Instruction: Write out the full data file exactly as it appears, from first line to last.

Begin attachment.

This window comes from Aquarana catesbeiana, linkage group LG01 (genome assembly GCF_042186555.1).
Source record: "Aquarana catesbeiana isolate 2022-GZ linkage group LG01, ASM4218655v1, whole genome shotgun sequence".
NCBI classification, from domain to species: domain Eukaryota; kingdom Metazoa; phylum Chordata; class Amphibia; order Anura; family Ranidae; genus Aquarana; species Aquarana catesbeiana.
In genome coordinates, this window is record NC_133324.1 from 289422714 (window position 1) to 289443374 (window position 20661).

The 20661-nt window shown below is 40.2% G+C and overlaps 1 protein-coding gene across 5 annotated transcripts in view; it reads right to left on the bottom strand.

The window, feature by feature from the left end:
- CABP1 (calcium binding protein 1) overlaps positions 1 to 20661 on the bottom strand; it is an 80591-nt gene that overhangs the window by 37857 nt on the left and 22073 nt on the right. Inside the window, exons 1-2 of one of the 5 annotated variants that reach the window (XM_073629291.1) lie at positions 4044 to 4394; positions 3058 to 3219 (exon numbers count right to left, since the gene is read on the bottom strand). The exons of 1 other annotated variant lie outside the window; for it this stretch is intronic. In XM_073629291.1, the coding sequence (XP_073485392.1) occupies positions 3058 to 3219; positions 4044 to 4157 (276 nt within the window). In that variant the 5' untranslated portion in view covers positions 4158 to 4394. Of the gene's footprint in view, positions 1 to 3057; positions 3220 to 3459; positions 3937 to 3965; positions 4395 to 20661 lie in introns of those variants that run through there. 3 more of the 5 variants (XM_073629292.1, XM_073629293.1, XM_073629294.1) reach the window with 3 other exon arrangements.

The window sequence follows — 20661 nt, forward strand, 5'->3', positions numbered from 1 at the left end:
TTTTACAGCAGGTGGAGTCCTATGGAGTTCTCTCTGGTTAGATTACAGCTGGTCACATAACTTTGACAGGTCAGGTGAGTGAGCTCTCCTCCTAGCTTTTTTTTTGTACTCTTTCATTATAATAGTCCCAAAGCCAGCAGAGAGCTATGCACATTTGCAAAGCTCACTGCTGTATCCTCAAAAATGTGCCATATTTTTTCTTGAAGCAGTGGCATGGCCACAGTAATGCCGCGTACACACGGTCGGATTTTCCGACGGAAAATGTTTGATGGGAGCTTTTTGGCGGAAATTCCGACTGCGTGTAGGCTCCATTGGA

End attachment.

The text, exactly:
This window comes from Aquarana catesbeiana, linkage group LG01 (genome assembly GCF_042186555.1).
Source record: "Aquarana catesbeiana isolate 2022-GZ linkage group LG01, ASM4218655v1, whole genome shotgun sequence".
NCBI classification, from domain to species: domain Eukaryota; kingdom Metazoa; phylum Chordata; class Amphibia; order Anura; family Ranidae; genus Aquarana; species Aquarana catesbeiana.
In genome coordinates, this window is record NC_133324.1 from 289422714 (window position 1) to 289443374 (window position 20661).

The 20661-nt window shown below is 40.2% G+C and overlaps 1 protein-coding gene across 5 annotated transcripts in view; it reads right to left on the bottom strand.

The window, feature by feature from the left end:
- CABP1 (calcium binding protein 1) overlaps positions 1 to 20661 on the bottom strand; it is an 80591-nt gene that overhangs the window by 37857 nt on the left and 22073 nt on the right. Inside the window, exons 1-2 of one of the 5 annotated variants that reach the window (XM_073629291.1) lie at positions 4044 to 4394; positions 3058 to 3219 (exon numbers count right to left, since the gene is read on the bottom strand). The exons of 1 other annotated variant lie outside the window; for it this stretch is intronic. In XM_073629291.1, the coding sequence (XP_073485392.1) occupies positions 3058 to 3219; positions 4044 to 4157 (276 nt within the window). In that variant the 5' untranslated portion in view covers positions 4158 to 4394. Of the gene's footprint in view, positions 1 to 3057; positions 3220 to 3459; positions 3937 to 3965; positions 4395 to 20661 lie in introns of those variants that run through there. 3 more of the 5 variants (XM_073629292.1, XM_073629293.1, XM_073629294.1) reach the window with 3 other exon arrangements.

The window sequence follows — 20661 nt, forward strand, 5'->3', positions numbered from 1 at the left end:
TTTTACAGCAGGTGGAGTCCTATGGAGTTCTCTCTGGTTAGATTACAGCTGGTCACATAACTTTGACAGGTCAGGTGAGTGAGCTCTCCTCCTAGCTTTTTTTTTGTACTCTTTCATTATAATAGTCCCAAAGCCAGCAGAGAGCTATGCACATTTGCAAAGCTCACTGCTGTATCCTCAAAAATGTGCCATATTTTTTCTTGAAGCAGTGGCATGGCCACAGTAATGCCGCGTACACACGGTCGGATTTTCCGACGGAAAATGTTTGATGGGAGCTTTTTGGCGGAAATTCCGACTGCGTGTAGGCTCCATTGGA